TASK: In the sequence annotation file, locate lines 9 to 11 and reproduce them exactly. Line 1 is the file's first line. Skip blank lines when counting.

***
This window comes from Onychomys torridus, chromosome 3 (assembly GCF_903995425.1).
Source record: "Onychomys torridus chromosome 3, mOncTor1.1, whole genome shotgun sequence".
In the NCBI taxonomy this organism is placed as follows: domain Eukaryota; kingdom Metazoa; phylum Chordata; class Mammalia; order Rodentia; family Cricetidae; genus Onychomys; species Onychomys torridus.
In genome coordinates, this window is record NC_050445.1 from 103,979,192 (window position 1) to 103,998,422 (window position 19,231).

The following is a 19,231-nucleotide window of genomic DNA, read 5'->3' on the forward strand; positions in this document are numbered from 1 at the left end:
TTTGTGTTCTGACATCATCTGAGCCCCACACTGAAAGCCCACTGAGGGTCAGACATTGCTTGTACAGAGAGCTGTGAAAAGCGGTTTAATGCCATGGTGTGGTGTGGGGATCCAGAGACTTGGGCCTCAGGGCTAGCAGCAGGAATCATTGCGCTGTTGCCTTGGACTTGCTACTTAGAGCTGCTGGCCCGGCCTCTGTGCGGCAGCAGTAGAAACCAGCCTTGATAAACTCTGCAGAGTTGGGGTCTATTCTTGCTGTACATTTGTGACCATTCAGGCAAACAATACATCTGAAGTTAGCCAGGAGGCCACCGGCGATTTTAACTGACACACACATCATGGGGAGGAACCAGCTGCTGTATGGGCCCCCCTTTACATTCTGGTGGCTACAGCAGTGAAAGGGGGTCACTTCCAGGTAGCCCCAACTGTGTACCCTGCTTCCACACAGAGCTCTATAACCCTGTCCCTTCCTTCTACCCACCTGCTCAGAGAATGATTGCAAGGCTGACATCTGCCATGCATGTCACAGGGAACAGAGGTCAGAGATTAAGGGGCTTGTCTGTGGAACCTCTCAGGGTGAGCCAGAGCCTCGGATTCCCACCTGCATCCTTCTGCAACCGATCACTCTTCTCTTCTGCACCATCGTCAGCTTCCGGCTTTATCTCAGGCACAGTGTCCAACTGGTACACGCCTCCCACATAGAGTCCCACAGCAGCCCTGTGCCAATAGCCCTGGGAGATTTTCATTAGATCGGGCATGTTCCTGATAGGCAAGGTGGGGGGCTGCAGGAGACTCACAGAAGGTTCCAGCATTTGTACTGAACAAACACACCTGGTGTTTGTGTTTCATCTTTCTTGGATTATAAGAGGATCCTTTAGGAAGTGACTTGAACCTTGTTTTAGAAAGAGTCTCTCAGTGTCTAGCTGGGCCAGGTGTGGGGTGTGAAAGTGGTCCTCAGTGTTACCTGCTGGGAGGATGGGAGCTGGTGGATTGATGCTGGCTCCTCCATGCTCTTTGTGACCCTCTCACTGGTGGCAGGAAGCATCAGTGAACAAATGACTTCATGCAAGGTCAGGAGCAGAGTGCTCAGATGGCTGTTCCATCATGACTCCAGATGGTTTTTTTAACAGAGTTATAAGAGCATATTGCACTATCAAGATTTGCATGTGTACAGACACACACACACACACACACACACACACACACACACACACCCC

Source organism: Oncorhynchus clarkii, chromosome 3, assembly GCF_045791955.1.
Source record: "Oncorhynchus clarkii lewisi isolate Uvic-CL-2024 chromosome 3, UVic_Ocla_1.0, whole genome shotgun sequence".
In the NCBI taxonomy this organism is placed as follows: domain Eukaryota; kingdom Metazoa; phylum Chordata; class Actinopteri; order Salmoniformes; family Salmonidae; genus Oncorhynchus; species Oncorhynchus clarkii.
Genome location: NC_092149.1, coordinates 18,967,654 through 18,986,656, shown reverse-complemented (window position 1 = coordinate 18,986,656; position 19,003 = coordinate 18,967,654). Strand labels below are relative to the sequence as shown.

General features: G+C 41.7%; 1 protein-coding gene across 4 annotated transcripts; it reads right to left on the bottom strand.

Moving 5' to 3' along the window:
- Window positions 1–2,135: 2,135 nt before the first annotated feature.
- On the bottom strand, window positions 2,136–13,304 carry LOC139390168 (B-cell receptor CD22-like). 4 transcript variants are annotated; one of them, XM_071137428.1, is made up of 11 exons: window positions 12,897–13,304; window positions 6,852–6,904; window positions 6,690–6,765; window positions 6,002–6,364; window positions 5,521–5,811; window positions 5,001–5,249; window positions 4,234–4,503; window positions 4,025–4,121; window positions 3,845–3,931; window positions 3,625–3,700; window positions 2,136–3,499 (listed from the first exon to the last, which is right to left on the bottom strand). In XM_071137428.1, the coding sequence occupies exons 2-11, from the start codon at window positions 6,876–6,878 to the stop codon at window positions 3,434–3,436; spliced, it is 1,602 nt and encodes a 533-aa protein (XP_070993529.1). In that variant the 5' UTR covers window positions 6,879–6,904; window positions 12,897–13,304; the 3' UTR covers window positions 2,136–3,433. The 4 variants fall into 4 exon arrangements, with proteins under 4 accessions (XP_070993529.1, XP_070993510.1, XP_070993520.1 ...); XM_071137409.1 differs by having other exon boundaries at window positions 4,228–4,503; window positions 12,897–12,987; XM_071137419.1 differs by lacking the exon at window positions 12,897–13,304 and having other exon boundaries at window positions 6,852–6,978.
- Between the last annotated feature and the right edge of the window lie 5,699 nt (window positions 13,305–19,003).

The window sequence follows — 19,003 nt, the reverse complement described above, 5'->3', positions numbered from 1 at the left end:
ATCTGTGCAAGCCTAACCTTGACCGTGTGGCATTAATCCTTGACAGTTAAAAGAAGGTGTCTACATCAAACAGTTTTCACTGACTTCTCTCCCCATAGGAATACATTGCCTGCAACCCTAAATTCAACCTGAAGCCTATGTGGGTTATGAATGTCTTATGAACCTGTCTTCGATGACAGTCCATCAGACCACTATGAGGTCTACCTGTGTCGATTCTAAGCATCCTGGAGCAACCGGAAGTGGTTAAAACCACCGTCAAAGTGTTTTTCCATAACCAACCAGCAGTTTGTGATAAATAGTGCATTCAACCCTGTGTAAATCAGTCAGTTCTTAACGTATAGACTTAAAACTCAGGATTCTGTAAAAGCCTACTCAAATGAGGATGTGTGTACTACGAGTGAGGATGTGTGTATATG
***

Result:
In the NCBI taxonomy this organism is placed as follows: domain Eukaryota; kingdom Metazoa; phylum Chordata; class Actinopteri; order Salmoniformes; family Salmonidae; genus Oncorhynchus; species Oncorhynchus clarkii.
Genome location: NC_092149.1, coordinates 18,967,654 through 18,986,656, shown reverse-complemented (window position 1 = coordinate 18,986,656; position 19,003 = coordinate 18,967,654). Strand labels below are relative to the sequence as shown.

General features: G+C 41.7%; 1 protein-coding gene across 4 annotated transcripts; it reads right to left on the bottom strand.